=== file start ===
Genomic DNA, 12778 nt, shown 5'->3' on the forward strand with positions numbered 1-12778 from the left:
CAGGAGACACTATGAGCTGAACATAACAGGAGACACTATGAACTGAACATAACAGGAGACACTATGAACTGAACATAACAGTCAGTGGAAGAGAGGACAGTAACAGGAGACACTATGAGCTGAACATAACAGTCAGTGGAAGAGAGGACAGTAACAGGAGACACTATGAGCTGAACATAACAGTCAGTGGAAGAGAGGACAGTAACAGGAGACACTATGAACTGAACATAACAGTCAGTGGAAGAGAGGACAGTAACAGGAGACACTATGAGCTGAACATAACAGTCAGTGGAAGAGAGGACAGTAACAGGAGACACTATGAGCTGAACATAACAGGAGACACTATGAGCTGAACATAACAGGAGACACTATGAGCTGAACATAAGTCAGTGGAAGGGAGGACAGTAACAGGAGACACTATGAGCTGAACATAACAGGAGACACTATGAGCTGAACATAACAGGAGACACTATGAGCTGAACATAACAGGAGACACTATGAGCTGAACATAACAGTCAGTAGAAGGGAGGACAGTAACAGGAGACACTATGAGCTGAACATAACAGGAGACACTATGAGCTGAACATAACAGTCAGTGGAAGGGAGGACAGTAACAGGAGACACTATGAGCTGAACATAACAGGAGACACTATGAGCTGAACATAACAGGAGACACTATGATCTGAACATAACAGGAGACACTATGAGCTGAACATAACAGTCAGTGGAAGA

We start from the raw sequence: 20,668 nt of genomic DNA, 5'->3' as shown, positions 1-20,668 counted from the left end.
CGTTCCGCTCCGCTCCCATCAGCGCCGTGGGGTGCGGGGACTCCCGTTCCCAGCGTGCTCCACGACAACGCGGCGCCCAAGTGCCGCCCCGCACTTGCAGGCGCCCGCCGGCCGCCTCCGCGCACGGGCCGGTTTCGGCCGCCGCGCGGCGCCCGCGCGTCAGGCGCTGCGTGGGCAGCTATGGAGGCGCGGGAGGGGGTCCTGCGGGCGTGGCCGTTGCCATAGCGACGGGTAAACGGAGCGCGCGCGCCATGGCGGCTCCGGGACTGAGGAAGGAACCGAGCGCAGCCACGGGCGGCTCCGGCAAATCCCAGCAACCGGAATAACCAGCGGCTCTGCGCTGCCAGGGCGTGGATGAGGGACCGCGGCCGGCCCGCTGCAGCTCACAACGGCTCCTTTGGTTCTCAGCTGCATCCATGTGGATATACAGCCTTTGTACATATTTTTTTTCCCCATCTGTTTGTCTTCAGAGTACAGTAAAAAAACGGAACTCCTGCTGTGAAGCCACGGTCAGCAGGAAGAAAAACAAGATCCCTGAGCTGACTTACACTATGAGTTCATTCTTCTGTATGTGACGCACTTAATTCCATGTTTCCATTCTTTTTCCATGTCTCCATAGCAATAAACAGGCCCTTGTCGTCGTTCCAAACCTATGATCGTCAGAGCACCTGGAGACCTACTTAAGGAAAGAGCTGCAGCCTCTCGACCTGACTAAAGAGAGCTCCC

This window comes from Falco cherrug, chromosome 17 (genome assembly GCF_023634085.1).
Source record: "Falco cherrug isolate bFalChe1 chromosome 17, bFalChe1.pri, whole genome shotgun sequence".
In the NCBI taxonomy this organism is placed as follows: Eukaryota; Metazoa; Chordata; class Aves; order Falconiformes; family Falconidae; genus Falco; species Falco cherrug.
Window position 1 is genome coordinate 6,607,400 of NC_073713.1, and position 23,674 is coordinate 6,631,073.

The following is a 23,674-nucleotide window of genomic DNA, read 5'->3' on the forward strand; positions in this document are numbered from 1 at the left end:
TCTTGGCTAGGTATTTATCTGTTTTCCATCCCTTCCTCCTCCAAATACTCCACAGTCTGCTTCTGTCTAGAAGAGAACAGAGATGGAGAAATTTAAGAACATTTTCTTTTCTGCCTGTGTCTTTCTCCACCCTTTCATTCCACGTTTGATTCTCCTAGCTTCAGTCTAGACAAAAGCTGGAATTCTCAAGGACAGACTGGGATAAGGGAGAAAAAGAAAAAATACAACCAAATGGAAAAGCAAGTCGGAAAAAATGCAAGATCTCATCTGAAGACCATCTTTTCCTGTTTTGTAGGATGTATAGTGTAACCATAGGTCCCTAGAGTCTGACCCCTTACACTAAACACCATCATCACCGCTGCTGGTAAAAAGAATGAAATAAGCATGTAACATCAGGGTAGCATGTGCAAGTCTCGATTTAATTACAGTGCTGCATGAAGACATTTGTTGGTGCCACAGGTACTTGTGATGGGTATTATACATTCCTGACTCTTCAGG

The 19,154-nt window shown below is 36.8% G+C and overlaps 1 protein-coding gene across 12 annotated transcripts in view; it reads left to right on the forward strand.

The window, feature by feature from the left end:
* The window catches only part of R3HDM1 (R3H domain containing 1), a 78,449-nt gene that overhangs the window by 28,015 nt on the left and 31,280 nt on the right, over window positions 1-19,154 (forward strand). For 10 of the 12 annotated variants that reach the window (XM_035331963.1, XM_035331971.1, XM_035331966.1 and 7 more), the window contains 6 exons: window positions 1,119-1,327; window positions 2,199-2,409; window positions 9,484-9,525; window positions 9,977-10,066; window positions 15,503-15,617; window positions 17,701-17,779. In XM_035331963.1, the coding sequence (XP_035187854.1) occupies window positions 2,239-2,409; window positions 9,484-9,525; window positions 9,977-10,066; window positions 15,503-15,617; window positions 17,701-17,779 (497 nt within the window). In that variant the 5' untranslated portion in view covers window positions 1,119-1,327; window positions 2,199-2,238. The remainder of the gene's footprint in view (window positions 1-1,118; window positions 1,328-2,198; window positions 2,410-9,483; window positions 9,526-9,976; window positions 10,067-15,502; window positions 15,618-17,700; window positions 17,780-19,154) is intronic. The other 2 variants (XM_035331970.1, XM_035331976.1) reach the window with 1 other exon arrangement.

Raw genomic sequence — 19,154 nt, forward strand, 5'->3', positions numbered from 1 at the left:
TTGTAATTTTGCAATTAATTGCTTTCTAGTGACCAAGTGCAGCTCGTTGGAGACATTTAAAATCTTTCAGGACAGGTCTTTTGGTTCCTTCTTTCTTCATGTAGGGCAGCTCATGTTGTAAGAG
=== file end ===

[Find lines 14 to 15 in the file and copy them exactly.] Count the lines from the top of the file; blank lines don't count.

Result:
Raw genomic sequence — 19,154 nt, forward strand, 5'->3', positions numbered from 1 at the left:
TTGTAATTTTGCAATTAATTGCTTTCTAGTGACCAAGTGCAGCTCGTTGGAGACATTTAAAATCTTTCAGGACAGGTCTTTTGGTTCCTTCTTTCTTCATGTAGGGCAGCTCATGTTGTAAGAG